For Mishta, who has two young kids 6 and 8, these moments come fairly thick and fast. At a team meeting in an advertising company that she works for she excused herself to leave well after work hours ended at a her company. They weren’t on any deadline, it was an internal organization meeting. The response she got was, “Yes of course, you are a mommy first and then an account exec”. When the same thing happened to her colleague Amrut who left early to get his child to the dentist the adulation and admiration expressed around the room was remarkable. Her boss called him a “renaissance man, upto any challenge”. Her colleagues ate it up as well and Amrut must have left feeling like a super-hero.
What happened to Amrut was a ‘skewed’ micro-affirmation. Dr. Rowe saw micro-affirmations as a corrective action. To her a micro-affirmation is used to correct micro-inequities “Micro-affirmations include the myriad details of fair, specific, timely, consistent and clear feedback that help a person build on strength and correct weakness.” The irony is that Dr. Rowe used Micro-affirmations as a means of redressing diversity imbalances. As a way for a mentor, or a buddy system to work.
At the workplace I’ve seen skewed micro-affirmations favor men as it did in Amrut’s case. When they address women, it is often in the form of recognizing women as feminine and needing male protection. Opening a door, giving women precedence in seating or at the buffet line. All of this positive energy needs to be redirected towards correcting inequities instead of perpetuating stereotypes.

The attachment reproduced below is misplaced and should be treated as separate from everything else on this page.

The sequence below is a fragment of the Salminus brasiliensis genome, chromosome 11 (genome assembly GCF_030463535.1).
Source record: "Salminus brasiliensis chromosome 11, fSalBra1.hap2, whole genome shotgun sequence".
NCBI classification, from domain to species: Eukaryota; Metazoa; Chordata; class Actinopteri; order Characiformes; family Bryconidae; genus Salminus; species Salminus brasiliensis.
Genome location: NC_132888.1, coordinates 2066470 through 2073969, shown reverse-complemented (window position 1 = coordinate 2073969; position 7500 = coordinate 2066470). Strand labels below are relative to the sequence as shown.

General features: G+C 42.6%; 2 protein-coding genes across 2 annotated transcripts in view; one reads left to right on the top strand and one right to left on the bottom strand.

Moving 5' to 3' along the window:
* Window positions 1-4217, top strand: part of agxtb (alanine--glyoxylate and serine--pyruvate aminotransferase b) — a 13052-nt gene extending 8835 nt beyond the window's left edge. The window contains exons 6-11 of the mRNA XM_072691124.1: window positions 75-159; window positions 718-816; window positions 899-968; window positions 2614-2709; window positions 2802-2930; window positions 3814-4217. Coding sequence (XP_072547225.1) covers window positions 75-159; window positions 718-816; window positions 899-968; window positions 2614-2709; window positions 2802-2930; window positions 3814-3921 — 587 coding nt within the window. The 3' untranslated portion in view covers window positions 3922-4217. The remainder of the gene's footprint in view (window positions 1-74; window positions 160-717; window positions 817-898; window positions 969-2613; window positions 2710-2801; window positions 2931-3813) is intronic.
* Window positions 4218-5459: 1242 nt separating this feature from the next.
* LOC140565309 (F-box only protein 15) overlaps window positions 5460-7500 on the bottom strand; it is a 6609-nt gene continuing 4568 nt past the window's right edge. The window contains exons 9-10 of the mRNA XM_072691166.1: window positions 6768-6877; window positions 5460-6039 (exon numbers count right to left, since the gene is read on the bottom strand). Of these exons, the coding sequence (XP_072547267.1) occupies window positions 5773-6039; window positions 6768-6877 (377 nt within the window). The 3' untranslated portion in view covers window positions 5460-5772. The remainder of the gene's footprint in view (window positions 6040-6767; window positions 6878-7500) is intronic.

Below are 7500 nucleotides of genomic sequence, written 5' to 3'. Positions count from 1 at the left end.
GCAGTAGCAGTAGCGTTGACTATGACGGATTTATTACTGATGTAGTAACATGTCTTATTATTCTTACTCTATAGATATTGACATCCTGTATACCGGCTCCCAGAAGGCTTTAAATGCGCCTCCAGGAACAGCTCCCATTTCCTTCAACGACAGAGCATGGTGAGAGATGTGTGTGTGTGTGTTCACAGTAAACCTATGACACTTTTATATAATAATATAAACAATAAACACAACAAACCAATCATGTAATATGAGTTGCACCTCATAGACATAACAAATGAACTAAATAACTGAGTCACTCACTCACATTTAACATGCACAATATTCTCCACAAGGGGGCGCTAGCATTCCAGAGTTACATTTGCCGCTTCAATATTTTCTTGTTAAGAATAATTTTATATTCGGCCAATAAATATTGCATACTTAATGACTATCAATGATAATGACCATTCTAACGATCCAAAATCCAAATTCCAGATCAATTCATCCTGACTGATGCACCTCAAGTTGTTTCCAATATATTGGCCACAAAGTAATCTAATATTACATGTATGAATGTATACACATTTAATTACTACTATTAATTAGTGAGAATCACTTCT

This is easier said than done. For this to occur both perpetrator and victim have to co-operate. When a victim does speak up, perpetrators often dismiss the victim as being thin-skinned and having little humor. Women have been told “Tu itna serious kyon banti hai?” Or, ”It isn’t personal, it’s just an expression” For the victim, the moment demonstrates vividly the belief system inherent in that moment, the perpetrator doesn’t want to or genuinely can’t acknowledge this because he has been socialized not to.
The way to address this in the workplace needs effort. You can’t possibly power-point your way out of micro-inequities in a Sensitivity training session. It requires placing men and women in settings where inter-personal dynamics can be examined. One way to address this is to collect anecdotes from within the organization or a network and retell them in a group where you have both sides of the micro-inequities present. Role-play is often powerful. Storytelling using visual images is effective. The trainer could hand out a set of visuals and ask people to write up a story about the image. A man and woman working together; A picture of a successful man, a successful woman. Stereotypes are often revealed through these exercises.
Another way forward, as a first step, is a basic one. Women in the workplace need to network, create communities where they advocate for themselves. Find out from each other what Diversity and Inclusivity practices would work for their organization culture and become champions of that change.
Post a comment